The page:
Weighing In: Food Guilt

Photo by Alexis Desrosiers

We all can admit to a time where we overate. Whether we were stressed, unhappy, bored, or enjoying a family party, over eating occurs and everyone does it from time to time. The trouble with overeating is the food guilt that many find afterwards. That’s why it’s important to remember that food is just food — it’s used for nourishment and to give our bodies the energy it needs to function each and every day.

As kids, we snacked within reason, our parents cooked most of our meals, and our brain cues told us when we were naturally full. Now that we’re responsible for making our own meals and feeding ourselves, we choose what we eat, when we eat, how much we eat, and when to stop. It might not seem like it, but this is a big burden. It is no wonder that we find it hard to control ourselves around delicious and tempting food.

Once we label food as “good” or “bad” is when the guilt can kick in. We reward ourselves when we stay away from the “bad” foods, but we punish ourselves with negative thoughts when we give in to our cravings. The all-or-nothing mentality kicks in, and we may find ourselves eating more of the “bad” food than we should.

Valley talked to Health Psychology professor Stephen J. Wilson, Ph.D., to get his opinion on food guilt. We asked if he believes food guilt could be considered an eating disorder, and he says, “I do not think that experiencing guilt after eating would be considered a psychiatric disorder in and of itself.” However, Wilson also says, “food guilt would probably be subsumed within another disorder that already exists, such as an anxiety disorder, depression, or, if it was associated with problematic eating behavior, something like Binge-Eating Disorder (BED) or Bulimia.” In fact, one of the symptoms of Binge Eating Disorder happens to be “feeling disgusted with oneself, depressed, or very guilty afterwards”, according to the Diagnostic and Statistical Manual of Mental Disorders. So while food guilt is not itself a disorder, it could be a symptom of another disorder and should be approached with caution.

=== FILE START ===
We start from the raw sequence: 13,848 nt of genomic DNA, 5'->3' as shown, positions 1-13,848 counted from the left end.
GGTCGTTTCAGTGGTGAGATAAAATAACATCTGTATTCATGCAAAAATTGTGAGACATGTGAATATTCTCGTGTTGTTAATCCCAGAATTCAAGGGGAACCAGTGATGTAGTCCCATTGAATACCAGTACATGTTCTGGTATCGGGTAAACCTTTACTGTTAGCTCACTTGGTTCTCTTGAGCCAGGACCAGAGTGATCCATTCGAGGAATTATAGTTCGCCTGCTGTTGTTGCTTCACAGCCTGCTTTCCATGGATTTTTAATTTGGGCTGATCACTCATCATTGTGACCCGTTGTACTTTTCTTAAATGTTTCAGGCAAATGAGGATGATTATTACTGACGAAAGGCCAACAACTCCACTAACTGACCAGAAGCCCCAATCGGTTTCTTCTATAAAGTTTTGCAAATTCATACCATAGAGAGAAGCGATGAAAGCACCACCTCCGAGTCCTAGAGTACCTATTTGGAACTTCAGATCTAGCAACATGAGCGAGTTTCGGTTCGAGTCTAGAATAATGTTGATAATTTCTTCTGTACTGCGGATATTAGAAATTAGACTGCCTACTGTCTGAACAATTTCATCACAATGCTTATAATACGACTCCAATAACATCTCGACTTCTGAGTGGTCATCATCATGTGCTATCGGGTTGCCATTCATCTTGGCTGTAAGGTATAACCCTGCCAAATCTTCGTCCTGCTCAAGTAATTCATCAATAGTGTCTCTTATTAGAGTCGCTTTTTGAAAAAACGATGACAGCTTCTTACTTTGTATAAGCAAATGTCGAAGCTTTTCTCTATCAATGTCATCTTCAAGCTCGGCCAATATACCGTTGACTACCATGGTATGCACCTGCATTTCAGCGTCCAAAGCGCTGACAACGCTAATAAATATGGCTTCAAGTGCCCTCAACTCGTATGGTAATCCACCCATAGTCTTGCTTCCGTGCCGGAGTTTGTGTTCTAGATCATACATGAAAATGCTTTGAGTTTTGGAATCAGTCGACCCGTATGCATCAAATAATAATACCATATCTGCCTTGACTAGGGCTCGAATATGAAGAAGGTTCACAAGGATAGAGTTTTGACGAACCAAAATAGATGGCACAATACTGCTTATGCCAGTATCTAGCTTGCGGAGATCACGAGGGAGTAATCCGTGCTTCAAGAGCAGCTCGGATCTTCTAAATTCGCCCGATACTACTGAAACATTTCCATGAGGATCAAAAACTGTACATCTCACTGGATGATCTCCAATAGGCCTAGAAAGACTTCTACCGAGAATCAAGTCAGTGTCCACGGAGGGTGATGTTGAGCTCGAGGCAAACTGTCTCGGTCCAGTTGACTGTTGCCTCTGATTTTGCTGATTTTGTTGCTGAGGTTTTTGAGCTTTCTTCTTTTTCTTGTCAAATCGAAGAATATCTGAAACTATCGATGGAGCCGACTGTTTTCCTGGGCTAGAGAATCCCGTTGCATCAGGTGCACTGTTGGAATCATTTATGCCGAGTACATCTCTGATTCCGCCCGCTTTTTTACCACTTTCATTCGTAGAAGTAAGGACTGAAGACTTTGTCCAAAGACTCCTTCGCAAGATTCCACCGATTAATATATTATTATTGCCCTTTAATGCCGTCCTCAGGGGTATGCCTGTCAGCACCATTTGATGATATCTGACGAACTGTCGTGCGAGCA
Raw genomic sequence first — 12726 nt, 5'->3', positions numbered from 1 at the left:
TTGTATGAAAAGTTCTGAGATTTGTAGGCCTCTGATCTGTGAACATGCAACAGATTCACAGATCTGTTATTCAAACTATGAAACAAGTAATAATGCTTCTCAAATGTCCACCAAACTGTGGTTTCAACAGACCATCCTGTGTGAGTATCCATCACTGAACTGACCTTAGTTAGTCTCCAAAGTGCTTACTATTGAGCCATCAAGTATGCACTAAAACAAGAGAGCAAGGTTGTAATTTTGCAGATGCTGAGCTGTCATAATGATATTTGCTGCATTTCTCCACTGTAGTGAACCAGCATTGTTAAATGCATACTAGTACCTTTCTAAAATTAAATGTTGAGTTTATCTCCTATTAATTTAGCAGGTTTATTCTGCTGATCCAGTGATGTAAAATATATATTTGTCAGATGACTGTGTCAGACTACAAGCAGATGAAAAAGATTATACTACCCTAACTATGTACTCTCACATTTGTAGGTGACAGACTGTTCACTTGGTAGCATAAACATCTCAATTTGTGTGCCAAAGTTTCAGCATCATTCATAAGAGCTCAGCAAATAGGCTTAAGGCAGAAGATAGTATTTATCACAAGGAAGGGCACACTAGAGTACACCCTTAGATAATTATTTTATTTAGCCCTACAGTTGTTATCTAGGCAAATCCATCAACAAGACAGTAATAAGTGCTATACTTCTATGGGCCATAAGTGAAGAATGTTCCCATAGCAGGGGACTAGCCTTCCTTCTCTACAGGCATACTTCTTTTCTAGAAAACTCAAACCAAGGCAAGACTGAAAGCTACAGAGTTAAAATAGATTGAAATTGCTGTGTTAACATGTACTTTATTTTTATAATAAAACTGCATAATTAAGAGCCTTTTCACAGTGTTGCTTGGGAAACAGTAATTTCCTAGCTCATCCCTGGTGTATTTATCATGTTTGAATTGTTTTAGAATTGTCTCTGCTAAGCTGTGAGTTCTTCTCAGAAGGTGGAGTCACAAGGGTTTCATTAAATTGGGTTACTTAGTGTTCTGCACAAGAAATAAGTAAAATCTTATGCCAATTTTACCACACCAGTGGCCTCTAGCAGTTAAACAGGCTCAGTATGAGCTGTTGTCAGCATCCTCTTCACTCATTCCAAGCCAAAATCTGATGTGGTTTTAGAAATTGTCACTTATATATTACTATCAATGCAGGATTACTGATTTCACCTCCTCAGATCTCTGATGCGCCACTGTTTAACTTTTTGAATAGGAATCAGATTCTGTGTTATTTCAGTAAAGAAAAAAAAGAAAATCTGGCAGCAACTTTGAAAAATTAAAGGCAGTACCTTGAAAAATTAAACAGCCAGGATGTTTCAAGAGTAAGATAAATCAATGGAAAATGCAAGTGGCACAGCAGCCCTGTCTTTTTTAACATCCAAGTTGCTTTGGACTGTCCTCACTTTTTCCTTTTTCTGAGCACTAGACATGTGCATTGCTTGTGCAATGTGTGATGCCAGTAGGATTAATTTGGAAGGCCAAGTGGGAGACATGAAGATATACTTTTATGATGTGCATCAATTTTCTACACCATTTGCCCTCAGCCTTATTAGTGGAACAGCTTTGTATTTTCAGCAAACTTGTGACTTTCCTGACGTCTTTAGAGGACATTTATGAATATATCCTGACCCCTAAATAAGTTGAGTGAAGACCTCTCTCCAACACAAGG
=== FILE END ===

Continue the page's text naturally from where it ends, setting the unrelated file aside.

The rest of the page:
How you handle the after effects of eating does not need to be horrible. You have the power to stop the food guilt from occurring. Instead of beating yourself up about the calories you consumed, try to erase the idea that you messed up in the first place. Sure, you ate a few slices of pizza. Big deal! Were you hungry and did it taste good? That’s all that matters.

What you choose to eat or not to eat does not reflect who you are — food does not define your value or worth. Honor your hunger cues, but don’t ignore all of your cravings. Enjoy them!

After all, it’s only food.


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